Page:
I've been a debunker of Second Life. Why? It's not real.
But I have come to believe that when you inject real-life production value elements, (and I don't mean Linden dollars) into Second Life, then Second Life attains a patina of reality.
In terms of exports from the carbon-based world to the silicon-based world, the human voice is as real as you get.
This feature is apparently ont eh way to Second Life.
Colleague Dawn Kawamoto reports that within the next several months, there may be plans underfoot for Second Life avatars to possess voice capability.
That concept was discussed in a Gartner Symposium ITexpokeynote speech yesterday by Philip Rosedale, CEO of Linden Lab. Linden is publisher of the virtual world.
"There are a lot of problems with telephony when doing conference calls. You can't tell who's talking if there's more than one person. But in the virtual world, voice solves it," said Rosedale, noting that avatars with three-dimensional voice integration will likely accelerate using Second Life for holding virtual conference meetings."
Update: As my colleague Larry Dignan notes, Gartner analyst Jim Lundy asked about the benefit to businesses of voice-enabled Second Life avatars.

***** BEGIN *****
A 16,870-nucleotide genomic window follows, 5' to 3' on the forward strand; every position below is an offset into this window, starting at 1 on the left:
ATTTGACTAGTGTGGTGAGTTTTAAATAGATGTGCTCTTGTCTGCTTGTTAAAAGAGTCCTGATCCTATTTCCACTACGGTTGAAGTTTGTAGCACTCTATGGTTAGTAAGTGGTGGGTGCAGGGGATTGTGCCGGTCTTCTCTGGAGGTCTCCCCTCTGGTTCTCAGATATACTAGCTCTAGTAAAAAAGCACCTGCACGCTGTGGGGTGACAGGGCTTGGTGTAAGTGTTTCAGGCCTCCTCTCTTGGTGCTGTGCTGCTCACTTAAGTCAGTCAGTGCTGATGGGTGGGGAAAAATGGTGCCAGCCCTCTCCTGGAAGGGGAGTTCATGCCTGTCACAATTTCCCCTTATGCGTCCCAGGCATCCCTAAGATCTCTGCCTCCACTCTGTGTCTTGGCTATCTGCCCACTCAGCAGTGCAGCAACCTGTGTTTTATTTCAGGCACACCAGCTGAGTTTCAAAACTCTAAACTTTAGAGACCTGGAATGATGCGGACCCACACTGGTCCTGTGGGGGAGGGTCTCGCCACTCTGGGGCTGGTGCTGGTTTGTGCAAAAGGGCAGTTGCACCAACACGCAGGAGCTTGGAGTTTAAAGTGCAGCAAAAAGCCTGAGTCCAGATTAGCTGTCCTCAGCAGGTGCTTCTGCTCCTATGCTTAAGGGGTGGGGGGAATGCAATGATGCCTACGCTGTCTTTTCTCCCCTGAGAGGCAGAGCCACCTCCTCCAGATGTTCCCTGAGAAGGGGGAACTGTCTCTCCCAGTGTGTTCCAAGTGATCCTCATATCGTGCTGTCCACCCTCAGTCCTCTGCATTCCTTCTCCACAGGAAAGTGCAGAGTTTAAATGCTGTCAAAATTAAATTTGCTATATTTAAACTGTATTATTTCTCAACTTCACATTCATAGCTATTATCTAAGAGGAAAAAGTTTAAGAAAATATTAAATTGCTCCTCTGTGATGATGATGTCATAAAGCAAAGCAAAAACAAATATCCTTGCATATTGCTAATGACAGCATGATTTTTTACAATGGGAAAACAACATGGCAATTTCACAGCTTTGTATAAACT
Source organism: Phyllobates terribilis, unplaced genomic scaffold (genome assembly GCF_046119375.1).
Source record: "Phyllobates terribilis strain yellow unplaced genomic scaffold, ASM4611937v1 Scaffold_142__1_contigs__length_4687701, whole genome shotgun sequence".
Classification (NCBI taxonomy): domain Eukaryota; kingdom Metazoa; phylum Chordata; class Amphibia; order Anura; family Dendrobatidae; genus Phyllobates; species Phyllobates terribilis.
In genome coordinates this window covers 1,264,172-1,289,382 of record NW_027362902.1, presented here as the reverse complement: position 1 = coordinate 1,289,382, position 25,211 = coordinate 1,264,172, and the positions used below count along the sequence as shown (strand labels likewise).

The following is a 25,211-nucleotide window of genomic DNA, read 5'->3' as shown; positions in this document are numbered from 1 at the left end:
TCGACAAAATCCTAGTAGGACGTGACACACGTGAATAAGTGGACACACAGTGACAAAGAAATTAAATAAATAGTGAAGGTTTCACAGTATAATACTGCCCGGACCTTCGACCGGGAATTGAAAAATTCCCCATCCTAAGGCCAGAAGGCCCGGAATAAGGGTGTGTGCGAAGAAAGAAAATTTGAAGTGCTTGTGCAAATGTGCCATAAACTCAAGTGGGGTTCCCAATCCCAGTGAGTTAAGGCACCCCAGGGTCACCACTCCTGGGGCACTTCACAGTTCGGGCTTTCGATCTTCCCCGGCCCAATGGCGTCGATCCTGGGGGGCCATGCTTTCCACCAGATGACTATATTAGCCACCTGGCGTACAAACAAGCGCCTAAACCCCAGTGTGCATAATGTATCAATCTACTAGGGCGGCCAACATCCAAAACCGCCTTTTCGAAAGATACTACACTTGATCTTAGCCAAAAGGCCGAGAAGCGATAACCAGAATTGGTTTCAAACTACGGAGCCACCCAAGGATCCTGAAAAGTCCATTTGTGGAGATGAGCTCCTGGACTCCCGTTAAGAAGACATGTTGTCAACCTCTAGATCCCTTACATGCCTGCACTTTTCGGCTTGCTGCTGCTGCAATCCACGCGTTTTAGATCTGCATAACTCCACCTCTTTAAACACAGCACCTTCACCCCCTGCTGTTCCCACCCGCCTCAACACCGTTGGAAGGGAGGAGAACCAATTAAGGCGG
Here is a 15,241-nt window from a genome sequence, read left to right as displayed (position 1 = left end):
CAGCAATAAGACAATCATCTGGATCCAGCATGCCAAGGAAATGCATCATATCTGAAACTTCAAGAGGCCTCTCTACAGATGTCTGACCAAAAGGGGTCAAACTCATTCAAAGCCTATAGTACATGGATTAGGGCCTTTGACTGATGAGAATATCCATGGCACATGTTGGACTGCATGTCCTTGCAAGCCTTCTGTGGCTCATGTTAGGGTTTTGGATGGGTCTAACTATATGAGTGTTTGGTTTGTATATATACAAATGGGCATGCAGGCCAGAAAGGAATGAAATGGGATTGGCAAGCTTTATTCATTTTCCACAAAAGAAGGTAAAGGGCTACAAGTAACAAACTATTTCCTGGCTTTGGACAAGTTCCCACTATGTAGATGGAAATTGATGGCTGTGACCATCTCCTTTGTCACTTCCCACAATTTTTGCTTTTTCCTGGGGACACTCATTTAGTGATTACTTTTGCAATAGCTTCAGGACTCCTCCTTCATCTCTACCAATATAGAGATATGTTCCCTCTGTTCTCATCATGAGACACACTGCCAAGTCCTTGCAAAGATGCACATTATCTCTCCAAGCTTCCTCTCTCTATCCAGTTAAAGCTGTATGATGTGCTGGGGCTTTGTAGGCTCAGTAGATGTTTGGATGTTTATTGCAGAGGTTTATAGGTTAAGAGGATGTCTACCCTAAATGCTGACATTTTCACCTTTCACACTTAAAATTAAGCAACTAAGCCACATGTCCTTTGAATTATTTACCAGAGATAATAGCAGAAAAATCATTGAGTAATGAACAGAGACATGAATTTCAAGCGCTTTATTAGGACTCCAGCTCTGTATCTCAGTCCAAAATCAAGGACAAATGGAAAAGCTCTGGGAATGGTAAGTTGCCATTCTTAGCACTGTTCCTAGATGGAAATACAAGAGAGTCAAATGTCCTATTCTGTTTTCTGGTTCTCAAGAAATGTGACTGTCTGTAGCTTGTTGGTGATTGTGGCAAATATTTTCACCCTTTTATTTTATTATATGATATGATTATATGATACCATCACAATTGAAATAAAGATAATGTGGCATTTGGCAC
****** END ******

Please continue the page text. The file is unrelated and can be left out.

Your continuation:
"Business opportunities abound by engaging with people through a design process or review of what you're doing," said Rosedale.
Larry also notes that Rosedale said collaboration and meetings will also a draw for businesses, but Rosedale noted that Second Life's voice applications may be of more use to enterprises. Why? It's easier to gather market intelligence via interviews. "I do think people even today have a willingness to engage in a conversation beyond what they'd do chair to chair," said Rosedale.
I could see this working, but in the broader Second Life community first. Most members would like to arm their avatars with a voice. I mean, by virtue of their UI, these avatars already have personalities that "talk," in a way.
But business users?
Probably just first for conferences in edgy digital tech sectors such as technology marketing and advertising. Life insurance business conferences? Well, uh, not yet.